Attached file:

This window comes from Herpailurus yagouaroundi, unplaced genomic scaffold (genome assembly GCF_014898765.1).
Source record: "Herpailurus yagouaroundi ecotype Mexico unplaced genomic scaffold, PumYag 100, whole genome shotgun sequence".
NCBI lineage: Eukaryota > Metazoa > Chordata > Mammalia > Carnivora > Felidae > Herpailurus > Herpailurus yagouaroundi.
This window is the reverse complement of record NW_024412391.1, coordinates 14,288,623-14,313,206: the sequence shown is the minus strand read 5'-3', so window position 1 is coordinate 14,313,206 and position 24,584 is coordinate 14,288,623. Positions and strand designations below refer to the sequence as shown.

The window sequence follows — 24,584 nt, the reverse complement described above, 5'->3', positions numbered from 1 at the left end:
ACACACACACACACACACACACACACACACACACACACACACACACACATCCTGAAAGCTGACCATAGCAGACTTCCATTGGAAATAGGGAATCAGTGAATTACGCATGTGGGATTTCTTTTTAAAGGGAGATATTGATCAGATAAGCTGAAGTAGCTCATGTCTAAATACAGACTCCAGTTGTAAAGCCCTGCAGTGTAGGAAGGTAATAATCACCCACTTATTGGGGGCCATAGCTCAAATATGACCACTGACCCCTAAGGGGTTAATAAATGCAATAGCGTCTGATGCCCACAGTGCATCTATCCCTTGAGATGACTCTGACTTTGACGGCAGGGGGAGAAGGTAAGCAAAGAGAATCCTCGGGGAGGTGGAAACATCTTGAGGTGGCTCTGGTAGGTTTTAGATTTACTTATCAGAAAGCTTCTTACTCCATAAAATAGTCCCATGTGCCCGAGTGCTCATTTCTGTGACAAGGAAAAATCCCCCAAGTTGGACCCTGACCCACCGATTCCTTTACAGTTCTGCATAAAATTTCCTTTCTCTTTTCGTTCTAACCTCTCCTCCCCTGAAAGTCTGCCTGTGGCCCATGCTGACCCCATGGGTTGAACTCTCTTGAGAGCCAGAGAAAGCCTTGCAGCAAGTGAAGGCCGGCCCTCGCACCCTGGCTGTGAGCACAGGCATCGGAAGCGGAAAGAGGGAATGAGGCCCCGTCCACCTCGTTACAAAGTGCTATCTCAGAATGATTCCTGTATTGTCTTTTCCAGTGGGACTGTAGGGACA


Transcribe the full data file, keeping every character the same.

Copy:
This window comes from Herpailurus yagouaroundi, unplaced genomic scaffold (genome assembly GCF_014898765.1).
Source record: "Herpailurus yagouaroundi ecotype Mexico unplaced genomic scaffold, PumYag 100, whole genome shotgun sequence".
NCBI lineage: Eukaryota > Metazoa > Chordata > Mammalia > Carnivora > Felidae > Herpailurus > Herpailurus yagouaroundi.
This window is the reverse complement of record NW_024412391.1, coordinates 14,288,623-14,313,206: the sequence shown is the minus strand read 5'-3', so window position 1 is coordinate 14,313,206 and position 24,584 is coordinate 14,288,623. Positions and strand designations below refer to the sequence as shown.

The window sequence follows — 24,584 nt, the reverse complement described above, 5'->3', positions numbered from 1 at the left end:
ACACACACACACACACACACACACACACACACACACACACACACACACATCCTGAAAGCTGACCATAGCAGACTTCCATTGGAAATAGGGAATCAGTGAATTACGCATGTGGGATTTCTTTTTAAAGGGAGATATTGATCAGATAAGCTGAAGTAGCTCATGTCTAAATACAGACTCCAGTTGTAAAGCCCTGCAGTGTAGGAAGGTAATAATCACCCACTTATTGGGGGCCATAGCTCAAATATGACCACTGACCCCTAAGGGGTTAATAAATGCAATAGCGTCTGATGCCCACAGTGCATCTATCCCTTGAGATGACTCTGACTTTGACGGCAGGGGGAGAAGGTAAGCAAAGAGAATCCTCGGGGAGGTGGAAACATCTTGAGGTGGCTCTGGTAGGTTTTAGATTTACTTATCAGAAAGCTTCTTACTCCATAAAATAGTCCCATGTGCCCGAGTGCTCATTTCTGTGACAAGGAAAAATCCCCCAAGTTGGACCCTGACCCACCGATTCCTTTACAGTTCTGCATAAAATTTCCTTTCTCTTTTCGTTCTAACCTCTCCTCCCCTGAAAGTCTGCCTGTGGCCCATGCTGACCCCATGGGTTGAACTCTCTTGAGAGCCAGAGAAAGCCTTGCAGCAAGTGAAGGCCGGCCCTCGCACCCTGGCTGTGAGCACAGGCATCGGAAGCGGAAAGAGGGAATGAGGCCCCGTCCACCTCGTTACAAAGTGCTATCTCAGAATGATTCCTGTATTGTCTTTTCCAGTGGGACTGTAGGGACA